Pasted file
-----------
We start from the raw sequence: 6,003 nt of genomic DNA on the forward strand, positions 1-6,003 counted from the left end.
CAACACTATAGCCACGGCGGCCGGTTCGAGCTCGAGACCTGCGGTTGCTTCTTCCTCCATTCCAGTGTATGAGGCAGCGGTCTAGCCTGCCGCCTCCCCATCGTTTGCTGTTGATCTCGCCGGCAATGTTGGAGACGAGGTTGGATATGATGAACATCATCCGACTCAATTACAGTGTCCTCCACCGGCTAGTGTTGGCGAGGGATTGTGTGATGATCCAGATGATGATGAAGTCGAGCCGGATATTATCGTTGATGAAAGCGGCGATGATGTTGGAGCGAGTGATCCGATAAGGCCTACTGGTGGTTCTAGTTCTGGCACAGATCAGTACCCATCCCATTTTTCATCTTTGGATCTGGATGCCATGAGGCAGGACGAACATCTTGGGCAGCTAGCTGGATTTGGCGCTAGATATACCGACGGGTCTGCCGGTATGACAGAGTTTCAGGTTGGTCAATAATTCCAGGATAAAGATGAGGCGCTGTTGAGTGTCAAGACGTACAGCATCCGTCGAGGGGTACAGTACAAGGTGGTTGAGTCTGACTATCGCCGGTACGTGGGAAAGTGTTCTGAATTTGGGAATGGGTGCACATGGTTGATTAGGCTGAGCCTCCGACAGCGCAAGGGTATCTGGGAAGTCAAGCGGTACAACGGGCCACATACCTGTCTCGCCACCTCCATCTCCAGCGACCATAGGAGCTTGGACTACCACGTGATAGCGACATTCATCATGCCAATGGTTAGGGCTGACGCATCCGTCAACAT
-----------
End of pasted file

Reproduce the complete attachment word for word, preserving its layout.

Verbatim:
We start from the raw sequence: 6,003 nt of genomic DNA on the forward strand, positions 1-6,003 counted from the left end.
CAACACTATAGCCACGGCGGCCGGTTCGAGCTCGAGACCTGCGGTTGCTTCTTCCTCCATTCCAGTGTATGAGGCAGCGGTCTAGCCTGCCGCCTCCCCATCGTTTGCTGTTGATCTCGCCGGCAATGTTGGAGACGAGGTTGGATATGATGAACATCATCCGACTCAATTACAGTGTCCTCCACCGGCTAGTGTTGGCGAGGGATTGTGTGATGATCCAGATGATGATGAAGTCGAGCCGGATATTATCGTTGATGAAAGCGGCGATGATGTTGGAGCGAGTGATCCGATAAGGCCTACTGGTGGTTCTAGTTCTGGCACAGATCAGTACCCATCCCATTTTTCATCTTTGGATCTGGATGCCATGAGGCAGGACGAACATCTTGGGCAGCTAGCTGGATTTGGCGCTAGATATACCGACGGGTCTGCCGGTATGACAGAGTTTCAGGTTGGTCAATAATTCCAGGATAAAGATGAGGCGCTGTTGAGTGTCAAGACGTACAGCATCCGTCGAGGGGTACAGTACAAGGTGGTTGAGTCTGACTATCGCCGGTACGTGGGAAAGTGTTCTGAATTTGGGAATGGGTGCACATGGTTGATTAGGCTGAGCCTCCGACAGCGCAAGGGTATCTGGGAAGTCAAGCGGTACAACGGGCCACATACCTGTCTCGCCACCTCCATCTCCAGCGACCATAGGAGCTTGGACTACCACGTGATAGCGACATTCATCATGCCAATGGTTAGGGCTGACGCATCCGTCAACAT